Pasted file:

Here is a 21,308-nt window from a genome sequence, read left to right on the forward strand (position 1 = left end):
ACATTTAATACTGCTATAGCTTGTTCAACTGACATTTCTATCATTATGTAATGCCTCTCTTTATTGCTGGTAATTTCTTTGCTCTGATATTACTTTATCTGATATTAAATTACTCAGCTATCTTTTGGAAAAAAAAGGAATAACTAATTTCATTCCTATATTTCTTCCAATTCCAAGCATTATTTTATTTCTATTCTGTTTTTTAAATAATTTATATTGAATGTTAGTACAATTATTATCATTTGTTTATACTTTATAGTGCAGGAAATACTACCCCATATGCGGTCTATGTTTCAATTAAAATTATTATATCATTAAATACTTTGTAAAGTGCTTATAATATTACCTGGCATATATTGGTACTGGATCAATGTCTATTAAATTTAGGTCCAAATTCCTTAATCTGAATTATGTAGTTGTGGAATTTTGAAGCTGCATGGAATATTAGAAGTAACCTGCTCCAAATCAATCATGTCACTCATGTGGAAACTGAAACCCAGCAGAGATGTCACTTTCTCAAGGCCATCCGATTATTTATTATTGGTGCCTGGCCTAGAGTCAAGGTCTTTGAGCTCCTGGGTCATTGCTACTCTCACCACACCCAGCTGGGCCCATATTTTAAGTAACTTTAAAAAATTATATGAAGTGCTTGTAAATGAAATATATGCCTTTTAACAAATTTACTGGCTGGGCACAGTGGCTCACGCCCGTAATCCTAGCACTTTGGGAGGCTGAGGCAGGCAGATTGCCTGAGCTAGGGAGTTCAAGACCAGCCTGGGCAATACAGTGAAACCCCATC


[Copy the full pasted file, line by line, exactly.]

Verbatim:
Here is a 21,308-nt window from a genome sequence, read left to right on the forward strand (position 1 = left end):
ACATTTAATACTGCTATAGCTTGTTCAACTGACATTTCTATCATTATGTAATGCCTCTCTTTATTGCTGGTAATTTCTTTGCTCTGATATTACTTTATCTGATATTAAATTACTCAGCTATCTTTTGGAAAAAAAAGGAATAACTAATTTCATTCCTATATTTCTTCCAATTCCAAGCATTATTTTATTTCTATTCTGTTTTTTAAATAATTTATATTGAATGTTAGTACAATTATTATCATTTGTTTATACTTTATAGTGCAGGAAATACTACCCCATATGCGGTCTATGTTTCAATTAAAATTATTATATCATTAAATACTTTGTAAAGTGCTTATAATATTACCTGGCATATATTGGTACTGGATCAATGTCTATTAAATTTAGGTCCAAATTCCTTAATCTGAATTATGTAGTTGTGGAATTTTGAAGCTGCATGGAATATTAGAAGTAACCTGCTCCAAATCAATCATGTCACTCATGTGGAAACTGAAACCCAGCAGAGATGTCACTTTCTCAAGGCCATCCGATTATTTATTATTGGTGCCTGGCCTAGAGTCAAGGTCTTTGAGCTCCTGGGTCATTGCTACTCTCACCACACCCAGCTGGGCCCATATTTTAAGTAACTTTAAAAAATTATATGAAGTGCTTGTAAATGAAATATATGCCTTTTAACAAATTTACTGGCTGGGCACAGTGGCTCACGCCCGTAATCCTAGCACTTTGGGAGGCTGAGGCAGGCAGATTGCCTGAGCTAGGGAGTTCAAGACCAGCCTGGGCAATACAGTGAAACCCCATC